The discovery of a deposit of precious stones in a protected Madagascar rainforest has sparked a rush with even foreign businessmen descending on the region in search of mega-deals.
Sapphire deposits were recently found in the Zahamena rainforest to the island nation's east but conservation concerns have grown as the area was in 2007 added to UNESCO’s World Heritage List.
Ambatondrazaka, the capital of Alaotra-Mangoro region where the find was recorded has been abuzz, with all hotels there overbooked within a few days, according to local sources.
An estimated 10,000 miners are already in Zahamena, according to regional authorities.
"Almost half of this number have encroached the conservation zone," Mr Rasolonirina Ramenason, the region's Environment and Forestry director told the Africa Review.
"Going alone there is not encouraged. Not only are the roads in an advanced state of deterioration, but it is very risky due to safety concerns," he added.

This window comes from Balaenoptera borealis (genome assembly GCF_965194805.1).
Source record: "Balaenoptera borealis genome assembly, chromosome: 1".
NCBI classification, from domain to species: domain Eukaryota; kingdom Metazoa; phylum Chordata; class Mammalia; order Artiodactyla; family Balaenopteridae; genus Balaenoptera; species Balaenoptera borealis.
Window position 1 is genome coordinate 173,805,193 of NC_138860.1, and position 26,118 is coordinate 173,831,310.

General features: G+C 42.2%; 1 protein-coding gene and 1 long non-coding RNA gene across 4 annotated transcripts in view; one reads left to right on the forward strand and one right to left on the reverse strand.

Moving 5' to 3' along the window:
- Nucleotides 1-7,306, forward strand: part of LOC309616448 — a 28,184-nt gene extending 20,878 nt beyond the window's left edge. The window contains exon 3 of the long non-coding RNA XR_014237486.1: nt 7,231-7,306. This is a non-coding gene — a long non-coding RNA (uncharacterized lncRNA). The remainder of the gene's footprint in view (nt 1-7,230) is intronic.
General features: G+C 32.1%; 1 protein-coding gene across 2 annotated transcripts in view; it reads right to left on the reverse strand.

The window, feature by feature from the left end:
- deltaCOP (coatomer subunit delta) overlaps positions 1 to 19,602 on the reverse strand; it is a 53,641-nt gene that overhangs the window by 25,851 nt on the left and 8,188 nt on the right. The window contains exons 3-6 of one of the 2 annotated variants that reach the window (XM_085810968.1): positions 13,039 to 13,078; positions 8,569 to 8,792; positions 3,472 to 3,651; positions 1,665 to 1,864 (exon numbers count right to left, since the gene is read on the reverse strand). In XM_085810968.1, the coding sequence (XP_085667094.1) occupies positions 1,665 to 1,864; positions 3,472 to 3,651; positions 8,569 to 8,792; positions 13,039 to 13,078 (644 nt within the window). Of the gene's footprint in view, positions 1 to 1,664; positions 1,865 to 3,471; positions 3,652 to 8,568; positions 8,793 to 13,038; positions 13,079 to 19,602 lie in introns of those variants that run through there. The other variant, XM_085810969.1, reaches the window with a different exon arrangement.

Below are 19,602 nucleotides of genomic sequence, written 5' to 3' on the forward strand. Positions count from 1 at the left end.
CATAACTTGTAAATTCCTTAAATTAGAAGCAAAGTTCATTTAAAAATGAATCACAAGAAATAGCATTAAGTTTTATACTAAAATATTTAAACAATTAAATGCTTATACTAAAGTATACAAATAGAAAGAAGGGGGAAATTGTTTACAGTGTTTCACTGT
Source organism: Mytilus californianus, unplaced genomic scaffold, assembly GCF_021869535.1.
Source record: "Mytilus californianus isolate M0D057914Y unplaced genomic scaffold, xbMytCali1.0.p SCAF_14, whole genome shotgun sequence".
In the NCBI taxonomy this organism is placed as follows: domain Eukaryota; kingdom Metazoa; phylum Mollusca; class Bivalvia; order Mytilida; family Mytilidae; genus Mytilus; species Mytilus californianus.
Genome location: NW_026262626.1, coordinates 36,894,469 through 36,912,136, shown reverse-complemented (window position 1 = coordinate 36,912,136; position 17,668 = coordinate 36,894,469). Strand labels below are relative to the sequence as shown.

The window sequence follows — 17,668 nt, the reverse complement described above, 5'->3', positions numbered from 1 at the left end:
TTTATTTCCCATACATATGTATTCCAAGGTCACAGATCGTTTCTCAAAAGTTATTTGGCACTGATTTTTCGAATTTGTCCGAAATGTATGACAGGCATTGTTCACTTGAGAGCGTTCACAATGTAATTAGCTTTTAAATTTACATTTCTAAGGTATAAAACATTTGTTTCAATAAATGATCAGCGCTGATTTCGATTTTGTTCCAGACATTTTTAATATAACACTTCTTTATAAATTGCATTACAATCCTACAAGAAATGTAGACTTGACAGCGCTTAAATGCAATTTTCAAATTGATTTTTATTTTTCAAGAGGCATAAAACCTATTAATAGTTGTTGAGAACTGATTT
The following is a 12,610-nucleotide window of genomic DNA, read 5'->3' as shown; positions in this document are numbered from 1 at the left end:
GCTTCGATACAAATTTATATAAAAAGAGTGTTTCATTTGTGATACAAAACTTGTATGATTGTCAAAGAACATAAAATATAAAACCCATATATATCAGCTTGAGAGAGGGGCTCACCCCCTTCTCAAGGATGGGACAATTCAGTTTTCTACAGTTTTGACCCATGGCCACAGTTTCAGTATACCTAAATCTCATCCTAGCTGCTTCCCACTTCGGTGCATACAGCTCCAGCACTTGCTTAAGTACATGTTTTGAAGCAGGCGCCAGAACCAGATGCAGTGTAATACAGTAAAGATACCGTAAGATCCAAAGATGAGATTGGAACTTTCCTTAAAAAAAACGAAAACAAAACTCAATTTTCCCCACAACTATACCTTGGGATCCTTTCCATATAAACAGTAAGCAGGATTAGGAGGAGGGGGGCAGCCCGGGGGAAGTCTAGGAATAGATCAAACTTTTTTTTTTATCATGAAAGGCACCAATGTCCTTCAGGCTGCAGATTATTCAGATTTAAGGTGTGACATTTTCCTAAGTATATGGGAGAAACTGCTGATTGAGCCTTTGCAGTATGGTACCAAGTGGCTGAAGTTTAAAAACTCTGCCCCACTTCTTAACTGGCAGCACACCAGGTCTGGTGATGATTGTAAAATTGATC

An officer who asked for anonymity said most of the miners had agreed to leave the forest's perimeter after talks, but controlling the hordes had not been easy as it was densely covered.
Officials said they had arrested a Chinese national said to have incited miners to collect the stones in the Zahamena forest.
Staff of US-based NGO Conservation International said they were very concerned with the situation on the ground.
The discovery could lead to delays in disbursing a $52 million grant the World Bank had set aside last year for conservation activities in 30 national parks and three newly-protected areas in Madagascar, Mr Ramenason said.
A new conservation plan will have to be drawn up, a military source said.
The Malagasy government has seemed powerless in controlling the rush.
The discovery in the 1990s of a rich sapphire deposit in Ilakaka zone, southern Madagascar -- now considered as the world capital of sapphire -- resulted in huge social and ecological problems.
A few years later, the discovery of some deposits in the Indian Ocean island had the same consequences.
The political crisis in the country since 2009 has seriously harmed the nation’s rich fauna and flora because due to illegal exploitation of the abundant natural resources.